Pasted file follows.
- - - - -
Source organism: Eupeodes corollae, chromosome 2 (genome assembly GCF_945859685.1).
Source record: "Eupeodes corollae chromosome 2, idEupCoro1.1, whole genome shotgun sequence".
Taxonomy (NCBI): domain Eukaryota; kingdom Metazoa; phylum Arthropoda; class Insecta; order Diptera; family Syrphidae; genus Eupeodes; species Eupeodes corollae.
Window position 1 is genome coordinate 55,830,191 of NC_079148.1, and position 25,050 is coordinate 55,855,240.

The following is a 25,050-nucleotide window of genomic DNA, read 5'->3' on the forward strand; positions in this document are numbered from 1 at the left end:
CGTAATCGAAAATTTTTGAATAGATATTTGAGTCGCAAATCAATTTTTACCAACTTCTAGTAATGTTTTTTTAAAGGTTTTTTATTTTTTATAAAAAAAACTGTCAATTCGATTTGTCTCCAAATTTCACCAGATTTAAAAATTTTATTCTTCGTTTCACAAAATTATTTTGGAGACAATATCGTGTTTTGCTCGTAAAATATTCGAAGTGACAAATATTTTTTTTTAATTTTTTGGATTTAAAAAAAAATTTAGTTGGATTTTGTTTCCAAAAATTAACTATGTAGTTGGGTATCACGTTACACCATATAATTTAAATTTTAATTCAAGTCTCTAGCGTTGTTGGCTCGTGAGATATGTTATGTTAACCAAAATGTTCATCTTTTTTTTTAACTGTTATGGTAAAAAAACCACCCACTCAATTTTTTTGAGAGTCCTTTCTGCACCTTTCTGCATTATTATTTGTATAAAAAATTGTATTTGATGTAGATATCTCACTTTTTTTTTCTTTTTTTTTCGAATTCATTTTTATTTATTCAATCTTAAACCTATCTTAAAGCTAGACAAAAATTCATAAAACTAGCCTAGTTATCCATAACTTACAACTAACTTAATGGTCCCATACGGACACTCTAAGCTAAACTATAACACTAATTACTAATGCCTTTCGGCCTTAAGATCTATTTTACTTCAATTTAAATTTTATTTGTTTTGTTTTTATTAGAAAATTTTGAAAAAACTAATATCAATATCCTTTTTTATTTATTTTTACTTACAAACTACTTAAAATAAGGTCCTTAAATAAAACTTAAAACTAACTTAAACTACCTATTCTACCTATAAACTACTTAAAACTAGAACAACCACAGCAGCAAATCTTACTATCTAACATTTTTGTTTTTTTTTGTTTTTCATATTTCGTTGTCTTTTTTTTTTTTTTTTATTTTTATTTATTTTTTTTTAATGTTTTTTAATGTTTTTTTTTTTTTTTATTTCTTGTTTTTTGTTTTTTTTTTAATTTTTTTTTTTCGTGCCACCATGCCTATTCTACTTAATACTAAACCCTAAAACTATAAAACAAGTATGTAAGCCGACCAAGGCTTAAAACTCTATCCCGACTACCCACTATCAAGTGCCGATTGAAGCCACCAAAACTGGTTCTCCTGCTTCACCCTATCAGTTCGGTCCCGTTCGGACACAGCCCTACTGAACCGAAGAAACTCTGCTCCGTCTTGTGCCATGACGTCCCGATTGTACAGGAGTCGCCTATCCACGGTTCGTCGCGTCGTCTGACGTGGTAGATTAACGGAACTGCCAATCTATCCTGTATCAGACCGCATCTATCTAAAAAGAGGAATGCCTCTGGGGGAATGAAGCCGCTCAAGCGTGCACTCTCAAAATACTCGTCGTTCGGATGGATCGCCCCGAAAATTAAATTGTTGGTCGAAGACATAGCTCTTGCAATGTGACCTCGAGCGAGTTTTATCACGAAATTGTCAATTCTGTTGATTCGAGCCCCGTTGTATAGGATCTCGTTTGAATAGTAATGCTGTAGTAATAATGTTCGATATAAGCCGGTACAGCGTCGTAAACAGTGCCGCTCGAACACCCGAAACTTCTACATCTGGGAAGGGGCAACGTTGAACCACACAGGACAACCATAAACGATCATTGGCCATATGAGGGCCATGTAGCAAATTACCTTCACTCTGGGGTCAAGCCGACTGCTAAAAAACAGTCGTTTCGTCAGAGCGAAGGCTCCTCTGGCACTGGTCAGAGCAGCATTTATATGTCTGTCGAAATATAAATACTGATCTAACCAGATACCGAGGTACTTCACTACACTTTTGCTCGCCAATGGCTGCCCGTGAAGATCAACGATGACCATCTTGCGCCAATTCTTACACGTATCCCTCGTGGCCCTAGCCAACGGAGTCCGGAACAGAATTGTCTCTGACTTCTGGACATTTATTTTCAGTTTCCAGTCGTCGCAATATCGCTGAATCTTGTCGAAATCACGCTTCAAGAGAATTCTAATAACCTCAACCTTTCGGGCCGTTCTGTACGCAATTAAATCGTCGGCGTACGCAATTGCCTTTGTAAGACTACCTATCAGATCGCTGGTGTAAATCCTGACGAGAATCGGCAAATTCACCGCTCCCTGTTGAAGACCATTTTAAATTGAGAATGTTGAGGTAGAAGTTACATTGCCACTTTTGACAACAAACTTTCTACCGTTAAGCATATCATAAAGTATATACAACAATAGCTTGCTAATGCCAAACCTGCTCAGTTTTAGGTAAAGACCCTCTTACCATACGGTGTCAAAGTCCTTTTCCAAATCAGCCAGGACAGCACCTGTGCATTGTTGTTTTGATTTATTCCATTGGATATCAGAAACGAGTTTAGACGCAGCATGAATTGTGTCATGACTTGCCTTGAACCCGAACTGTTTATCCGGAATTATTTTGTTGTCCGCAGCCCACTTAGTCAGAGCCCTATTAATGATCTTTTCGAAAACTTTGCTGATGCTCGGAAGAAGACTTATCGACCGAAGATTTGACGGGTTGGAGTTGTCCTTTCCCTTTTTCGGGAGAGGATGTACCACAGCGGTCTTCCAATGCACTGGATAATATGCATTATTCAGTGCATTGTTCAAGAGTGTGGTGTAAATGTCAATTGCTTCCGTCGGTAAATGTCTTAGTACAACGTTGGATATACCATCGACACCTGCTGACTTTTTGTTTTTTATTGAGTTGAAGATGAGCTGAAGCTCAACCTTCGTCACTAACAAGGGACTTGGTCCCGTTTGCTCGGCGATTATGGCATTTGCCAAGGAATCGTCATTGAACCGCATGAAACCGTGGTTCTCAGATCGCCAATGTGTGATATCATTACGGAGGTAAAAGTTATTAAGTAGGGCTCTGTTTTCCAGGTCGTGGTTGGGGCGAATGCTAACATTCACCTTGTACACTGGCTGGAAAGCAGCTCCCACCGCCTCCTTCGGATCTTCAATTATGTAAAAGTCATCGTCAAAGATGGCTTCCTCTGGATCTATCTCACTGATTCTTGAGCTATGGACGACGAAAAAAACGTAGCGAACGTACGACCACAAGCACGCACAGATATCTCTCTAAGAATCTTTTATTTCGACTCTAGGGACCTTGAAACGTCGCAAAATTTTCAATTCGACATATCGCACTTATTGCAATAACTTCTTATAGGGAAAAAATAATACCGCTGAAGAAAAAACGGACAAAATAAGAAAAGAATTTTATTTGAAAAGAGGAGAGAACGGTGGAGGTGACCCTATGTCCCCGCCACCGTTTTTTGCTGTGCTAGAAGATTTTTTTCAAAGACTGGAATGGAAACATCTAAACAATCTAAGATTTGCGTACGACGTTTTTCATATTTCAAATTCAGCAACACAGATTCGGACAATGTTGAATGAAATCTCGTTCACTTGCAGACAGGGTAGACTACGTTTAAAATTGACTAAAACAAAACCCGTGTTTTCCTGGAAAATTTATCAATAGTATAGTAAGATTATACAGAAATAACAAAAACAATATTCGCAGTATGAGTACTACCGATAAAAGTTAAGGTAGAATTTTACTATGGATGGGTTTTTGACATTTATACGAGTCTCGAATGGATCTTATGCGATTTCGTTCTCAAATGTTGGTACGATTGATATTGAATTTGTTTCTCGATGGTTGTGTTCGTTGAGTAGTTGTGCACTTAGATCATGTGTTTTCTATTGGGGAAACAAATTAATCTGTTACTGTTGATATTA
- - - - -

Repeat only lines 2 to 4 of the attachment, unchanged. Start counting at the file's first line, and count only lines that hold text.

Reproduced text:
Source record: "Eupeodes corollae chromosome 2, idEupCoro1.1, whole genome shotgun sequence".
Taxonomy (NCBI): domain Eukaryota; kingdom Metazoa; phylum Arthropoda; class Insecta; order Diptera; family Syrphidae; genus Eupeodes; species Eupeodes corollae.
Window position 1 is genome coordinate 55,830,191 of NC_079148.1, and position 25,050 is coordinate 55,855,240.